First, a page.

I did internet research on the police but it was pretty light to be truthful. There are sure to be some who’ll pick holes in that aspect but that’s fine by me. It just serves the story.


I read Mark van Leewarden’s ‘Crimetime’ about his time as an undercover policemen in the 1970s drug scene. I read this after I had finished my first draft and corrected things to fit with a better picture of what that horror may have been like and how UC work was structured.


I am also involved in a project at Parihaka so that element in the story didn’t require any research other than the masses I had already done.


What was your routine or process when writing this book?

Haphazard. I wrote it very quickly mostly in the evenings, at weekends and on a summer holiday. After the first draft, Stephen Stratford assessed it thought it was well worth pursuing but made some very strong recommendations about some of my characters. So I re-wrote those and their re-writing had knock-on effects to other characters. Through that process I tightened my understanding of who I was writing about, the characters in the story. As they become more fleshed out, the process evolved, became more calculated and, in some instances, redirected the plot threads.


If a soundtrack was made to accompany this book, name a song or two you would include.

That’s a hard one. ‘Baker Street’ by Gerry Rafferty comes to mind but just because Miles loved that song and I associate it with him but it has nothing else to do with the story.

‘Albatross’ by Fleetwood Mac another – melancholy but beautiful. From an earlier time but the sea is a feature in the story.


What did you enjoy the most about writing this novel?

Falling in love with the characters. I started inhabiting them and thinking about how they would react to this or that situation. What would they say? The random flow of my writing with no idea of what was coming next meant that every time I went back to the script I had a new day enjoying my completely made up people. It was fun to full them out and make them three-dimensional. Give them pasts and futures. I became addicted to the characters and the situations I had put them in. Having no idea where I was going, it was like meeting friends (enemies sometimes) and re-scripting them every day. Totally addictive!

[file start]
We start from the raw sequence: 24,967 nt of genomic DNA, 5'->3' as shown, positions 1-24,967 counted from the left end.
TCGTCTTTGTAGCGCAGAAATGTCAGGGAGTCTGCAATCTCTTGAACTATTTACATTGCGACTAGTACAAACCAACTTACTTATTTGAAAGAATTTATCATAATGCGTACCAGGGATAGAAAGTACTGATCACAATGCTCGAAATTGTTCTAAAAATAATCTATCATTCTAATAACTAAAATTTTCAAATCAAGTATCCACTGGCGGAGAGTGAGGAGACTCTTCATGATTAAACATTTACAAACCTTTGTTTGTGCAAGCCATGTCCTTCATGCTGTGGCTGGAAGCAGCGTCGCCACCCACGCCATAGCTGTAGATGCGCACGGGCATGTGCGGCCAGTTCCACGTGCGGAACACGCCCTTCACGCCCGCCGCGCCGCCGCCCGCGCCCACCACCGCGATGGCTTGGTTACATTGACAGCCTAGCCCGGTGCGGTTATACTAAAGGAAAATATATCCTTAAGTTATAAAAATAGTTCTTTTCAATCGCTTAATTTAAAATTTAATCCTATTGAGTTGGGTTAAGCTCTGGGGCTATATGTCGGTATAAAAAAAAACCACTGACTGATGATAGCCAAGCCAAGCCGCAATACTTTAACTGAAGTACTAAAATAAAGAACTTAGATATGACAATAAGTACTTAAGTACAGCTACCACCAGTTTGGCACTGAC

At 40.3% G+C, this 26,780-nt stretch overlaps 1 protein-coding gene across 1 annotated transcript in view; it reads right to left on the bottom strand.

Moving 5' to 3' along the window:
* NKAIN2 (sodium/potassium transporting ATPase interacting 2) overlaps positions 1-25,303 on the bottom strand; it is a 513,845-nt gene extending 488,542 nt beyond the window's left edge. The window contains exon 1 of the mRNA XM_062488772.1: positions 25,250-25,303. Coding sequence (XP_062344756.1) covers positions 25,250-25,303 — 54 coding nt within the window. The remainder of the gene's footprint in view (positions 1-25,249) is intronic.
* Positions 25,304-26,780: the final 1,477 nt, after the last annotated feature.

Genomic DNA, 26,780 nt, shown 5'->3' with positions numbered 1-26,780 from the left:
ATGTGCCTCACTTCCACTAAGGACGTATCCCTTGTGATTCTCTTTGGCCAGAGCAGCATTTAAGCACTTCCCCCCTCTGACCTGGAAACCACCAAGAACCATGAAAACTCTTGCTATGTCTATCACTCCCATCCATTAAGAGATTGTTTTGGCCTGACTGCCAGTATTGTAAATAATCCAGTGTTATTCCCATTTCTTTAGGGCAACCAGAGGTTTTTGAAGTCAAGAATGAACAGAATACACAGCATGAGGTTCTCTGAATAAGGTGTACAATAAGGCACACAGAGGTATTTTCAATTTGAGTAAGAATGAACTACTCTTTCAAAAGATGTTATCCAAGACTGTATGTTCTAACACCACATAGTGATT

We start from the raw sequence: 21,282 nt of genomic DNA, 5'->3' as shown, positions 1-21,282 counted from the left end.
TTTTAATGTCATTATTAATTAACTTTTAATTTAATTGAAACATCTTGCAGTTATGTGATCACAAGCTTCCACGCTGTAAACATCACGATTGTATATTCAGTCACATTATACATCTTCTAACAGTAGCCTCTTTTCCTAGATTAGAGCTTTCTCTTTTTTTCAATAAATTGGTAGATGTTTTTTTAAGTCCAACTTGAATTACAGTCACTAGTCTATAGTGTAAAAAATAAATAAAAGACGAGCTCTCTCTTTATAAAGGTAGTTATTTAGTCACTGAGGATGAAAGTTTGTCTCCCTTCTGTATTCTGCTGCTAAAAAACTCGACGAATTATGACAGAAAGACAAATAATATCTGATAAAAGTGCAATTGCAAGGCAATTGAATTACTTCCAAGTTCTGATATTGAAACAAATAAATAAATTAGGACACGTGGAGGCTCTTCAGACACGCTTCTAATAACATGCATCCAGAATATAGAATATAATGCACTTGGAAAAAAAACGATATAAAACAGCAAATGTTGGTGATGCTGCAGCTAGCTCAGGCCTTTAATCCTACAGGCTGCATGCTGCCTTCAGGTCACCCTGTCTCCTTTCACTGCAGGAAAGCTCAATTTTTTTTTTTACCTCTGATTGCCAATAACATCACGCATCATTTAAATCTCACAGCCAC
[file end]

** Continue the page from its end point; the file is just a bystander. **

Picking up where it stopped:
What is the favourite book you have read so far this year and why?

Re-reading the ‘Constant Gardener” by John Le Carre. I have read almost everything he has written but the craft of this story, the issues it exposes and the interweaving of very authentic characters and places is miraculous. Also how Le Carre can effortlessly shift back and forth in time without the reader ever losing the thread. He was an utter genius.


But my book list of brilliant writers is endless.


What’s next on the agenda for you?

A follow on novel with Lucas, Erena and John. There will be conflicts and tensions that carry them through to the 1980s. A few friends of mine, who have read ‘One Heart One Spade’, want them back and I will try to oblige.